Lead by InterIm CDA, community organizations have interlaced environmental, social and political goals: “to reduce chronic stress, social isolation and sedentary lifestyles by increasing investment in public spaces, and safety, stabilizing and enriching our residential and business communities, and influencing key-decision makers and policy around issues affecting the community’s health.” These goals are broken into nine strategies, detailing exactly how each will be implemented.

Tran says where many other neighborhood plans stop, this one goes a step further. The HCAP lists concrete indicators to measure whether the strategies are working. Here’s an example; an indicator like “percent feeling safe in the neighborhood” will help gauge changes in public safety, and “changes in average rent in the neighborhood” will indicate whether residential and business communities are stable.  

Progress always take time, but programs are already underway. At Hirabayashi Place, InterIm CDA is piloting health and wellness, and financial literacy programs, a Tai Chi class and cooking series. Residents take leadership roles and share skills in this space where health and socializing come together.

Public safety improvements are also on the way. Half a million dollars from the City of Seattle are going towards funding one public safety coordinator, getting efficient waste management in the neighborhood and renovating the Danny Woo community garden.

Puget Sound Clean Air Agency will tackle air pollution, and is collecting data to inform a study that will determine the concentrations of airborne pollutants. The data will help diagnose cancer risk in the neighborhood. InterIm’s youth program, Wilderness Inner-city Leadership Development environmental education program will be involved in regularly collecting data.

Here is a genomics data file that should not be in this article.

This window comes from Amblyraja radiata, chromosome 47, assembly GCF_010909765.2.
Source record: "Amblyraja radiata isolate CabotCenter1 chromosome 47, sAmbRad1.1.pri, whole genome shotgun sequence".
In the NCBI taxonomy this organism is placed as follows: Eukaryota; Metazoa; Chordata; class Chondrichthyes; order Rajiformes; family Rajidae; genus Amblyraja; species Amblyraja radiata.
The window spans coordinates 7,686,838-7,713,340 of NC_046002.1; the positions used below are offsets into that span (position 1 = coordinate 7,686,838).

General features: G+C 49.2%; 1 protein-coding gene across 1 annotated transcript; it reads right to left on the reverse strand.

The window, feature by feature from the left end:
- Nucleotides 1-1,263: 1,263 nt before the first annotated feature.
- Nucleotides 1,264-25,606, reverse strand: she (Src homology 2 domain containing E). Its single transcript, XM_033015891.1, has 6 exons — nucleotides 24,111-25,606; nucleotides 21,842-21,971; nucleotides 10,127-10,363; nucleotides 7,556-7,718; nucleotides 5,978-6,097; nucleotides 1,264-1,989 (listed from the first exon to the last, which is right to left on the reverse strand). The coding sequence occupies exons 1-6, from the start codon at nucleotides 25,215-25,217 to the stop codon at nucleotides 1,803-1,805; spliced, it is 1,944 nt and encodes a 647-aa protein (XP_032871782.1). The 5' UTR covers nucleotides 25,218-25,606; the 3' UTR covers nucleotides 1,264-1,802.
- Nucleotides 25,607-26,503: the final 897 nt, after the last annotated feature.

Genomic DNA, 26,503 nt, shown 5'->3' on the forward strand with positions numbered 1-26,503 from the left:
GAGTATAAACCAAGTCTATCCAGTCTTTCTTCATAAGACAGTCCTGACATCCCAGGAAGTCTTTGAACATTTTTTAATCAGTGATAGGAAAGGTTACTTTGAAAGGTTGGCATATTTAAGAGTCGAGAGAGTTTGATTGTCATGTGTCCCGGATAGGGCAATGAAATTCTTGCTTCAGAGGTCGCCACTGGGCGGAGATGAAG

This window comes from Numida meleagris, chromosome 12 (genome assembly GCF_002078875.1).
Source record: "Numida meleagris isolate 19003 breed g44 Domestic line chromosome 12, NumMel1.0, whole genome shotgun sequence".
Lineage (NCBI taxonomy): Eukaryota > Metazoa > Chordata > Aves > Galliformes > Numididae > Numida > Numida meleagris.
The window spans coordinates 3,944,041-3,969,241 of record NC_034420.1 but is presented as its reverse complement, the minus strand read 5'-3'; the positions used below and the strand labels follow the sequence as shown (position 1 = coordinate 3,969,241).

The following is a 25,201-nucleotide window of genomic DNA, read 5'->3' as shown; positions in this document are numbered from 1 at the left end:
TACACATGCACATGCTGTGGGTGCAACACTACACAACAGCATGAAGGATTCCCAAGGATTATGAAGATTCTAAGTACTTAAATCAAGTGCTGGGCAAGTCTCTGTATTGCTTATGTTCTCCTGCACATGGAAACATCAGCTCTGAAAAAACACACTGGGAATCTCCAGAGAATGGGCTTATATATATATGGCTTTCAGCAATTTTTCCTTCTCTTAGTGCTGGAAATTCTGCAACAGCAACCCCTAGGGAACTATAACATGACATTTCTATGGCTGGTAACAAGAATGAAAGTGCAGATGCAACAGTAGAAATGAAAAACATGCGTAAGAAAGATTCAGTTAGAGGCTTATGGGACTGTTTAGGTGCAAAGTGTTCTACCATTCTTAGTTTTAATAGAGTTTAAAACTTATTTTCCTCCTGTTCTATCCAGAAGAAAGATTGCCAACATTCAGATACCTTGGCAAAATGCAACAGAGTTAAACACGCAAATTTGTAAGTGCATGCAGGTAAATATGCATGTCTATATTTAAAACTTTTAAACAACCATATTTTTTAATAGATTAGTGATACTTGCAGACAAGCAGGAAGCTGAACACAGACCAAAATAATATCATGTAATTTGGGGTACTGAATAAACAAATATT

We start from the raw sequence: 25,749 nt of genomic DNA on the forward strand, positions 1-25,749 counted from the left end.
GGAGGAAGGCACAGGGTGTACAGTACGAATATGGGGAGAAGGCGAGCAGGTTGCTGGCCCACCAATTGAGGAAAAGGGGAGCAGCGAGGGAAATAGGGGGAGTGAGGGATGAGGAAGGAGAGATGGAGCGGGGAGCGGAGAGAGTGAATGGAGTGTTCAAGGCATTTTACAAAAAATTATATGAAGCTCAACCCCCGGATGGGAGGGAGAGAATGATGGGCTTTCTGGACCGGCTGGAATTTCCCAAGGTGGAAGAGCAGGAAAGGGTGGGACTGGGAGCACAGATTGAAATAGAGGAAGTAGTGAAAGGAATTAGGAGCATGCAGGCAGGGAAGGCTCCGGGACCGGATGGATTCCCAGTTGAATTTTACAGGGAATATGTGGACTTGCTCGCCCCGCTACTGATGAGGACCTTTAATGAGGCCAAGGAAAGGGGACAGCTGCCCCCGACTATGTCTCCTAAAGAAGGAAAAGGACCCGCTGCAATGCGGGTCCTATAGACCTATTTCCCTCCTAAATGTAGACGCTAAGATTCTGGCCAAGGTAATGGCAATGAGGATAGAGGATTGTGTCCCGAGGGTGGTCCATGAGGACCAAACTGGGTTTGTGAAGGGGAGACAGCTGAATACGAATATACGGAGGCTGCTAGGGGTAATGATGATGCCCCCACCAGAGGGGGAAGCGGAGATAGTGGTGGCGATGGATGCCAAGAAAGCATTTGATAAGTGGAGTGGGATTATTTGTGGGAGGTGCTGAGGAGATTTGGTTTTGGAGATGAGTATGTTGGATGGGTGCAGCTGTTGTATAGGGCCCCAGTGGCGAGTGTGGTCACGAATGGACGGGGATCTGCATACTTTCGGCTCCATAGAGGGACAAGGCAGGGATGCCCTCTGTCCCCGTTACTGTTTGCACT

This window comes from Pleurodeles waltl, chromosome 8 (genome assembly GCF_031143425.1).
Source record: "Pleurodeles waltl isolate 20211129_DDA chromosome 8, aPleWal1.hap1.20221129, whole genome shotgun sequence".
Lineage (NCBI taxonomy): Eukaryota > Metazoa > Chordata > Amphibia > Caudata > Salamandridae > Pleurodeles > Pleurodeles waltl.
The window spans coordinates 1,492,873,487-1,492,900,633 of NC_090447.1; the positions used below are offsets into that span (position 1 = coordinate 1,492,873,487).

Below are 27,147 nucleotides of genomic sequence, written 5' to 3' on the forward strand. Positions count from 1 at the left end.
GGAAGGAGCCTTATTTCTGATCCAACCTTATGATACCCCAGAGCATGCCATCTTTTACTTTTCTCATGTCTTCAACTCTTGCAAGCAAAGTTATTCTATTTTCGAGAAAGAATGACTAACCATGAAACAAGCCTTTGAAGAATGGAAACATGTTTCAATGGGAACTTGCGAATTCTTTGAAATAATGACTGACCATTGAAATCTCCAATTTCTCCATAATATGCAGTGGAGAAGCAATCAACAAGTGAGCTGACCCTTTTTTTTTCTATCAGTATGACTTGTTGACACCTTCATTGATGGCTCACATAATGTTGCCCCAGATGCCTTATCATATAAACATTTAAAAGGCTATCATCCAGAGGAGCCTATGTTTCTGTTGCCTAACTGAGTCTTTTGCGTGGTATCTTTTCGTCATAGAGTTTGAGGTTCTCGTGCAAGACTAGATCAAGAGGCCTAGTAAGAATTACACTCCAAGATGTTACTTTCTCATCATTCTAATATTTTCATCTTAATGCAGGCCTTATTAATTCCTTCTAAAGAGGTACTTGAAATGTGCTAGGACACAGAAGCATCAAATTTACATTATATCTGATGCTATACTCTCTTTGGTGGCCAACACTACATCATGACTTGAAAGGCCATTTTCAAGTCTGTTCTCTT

Moving Forward and the Challenge of Balancing Interests

Time and again projects like, I-5, the Kingdome, the First Hill street car and most recently a Navigation Center in Little Saigon are proof that decisions are imposed on the CID neighborhood without thoughtful engagement.

“[We are] constantly trying to ensure that the city and whatever other bodies that end up doing projects …[are] sensitive to the community [they] are impacting. Building that bridge between the city and other significant capital developers, public and private partnerships has been a challenge for us,” said Monastrial.

The road ahead for the CID bustles with increasing real estate prices, gentrification, and conflicting interests. Tran is hoping some things won’t change. “I would hope that there is still strong community ownership in the neighborhood and by that, I mean the people that have lived here for a long time… are not displaced,” said Tran. While community members worry about change, they simultaneously recognize the economic boost that can come with new development. With competing interests, conversation and collaboration are crucial.

The HCAP is not a law or code developers and decision makers are required to followed, but is an opportunity that must be seized and utilized. The HCAP is an invitation for decision makers across sectors and interests to work with the CID community to achieve the neighborhood’s decades-long struggle for equity. Perhaps a few years from now, multiple generations of residents will bustle along the sidewalks, inhaling cleaner air, and gathering in greener spaces well into the night without feeling unsafe, all while knowing that their voices are heard and valued.

Featured image by Kamna Shastri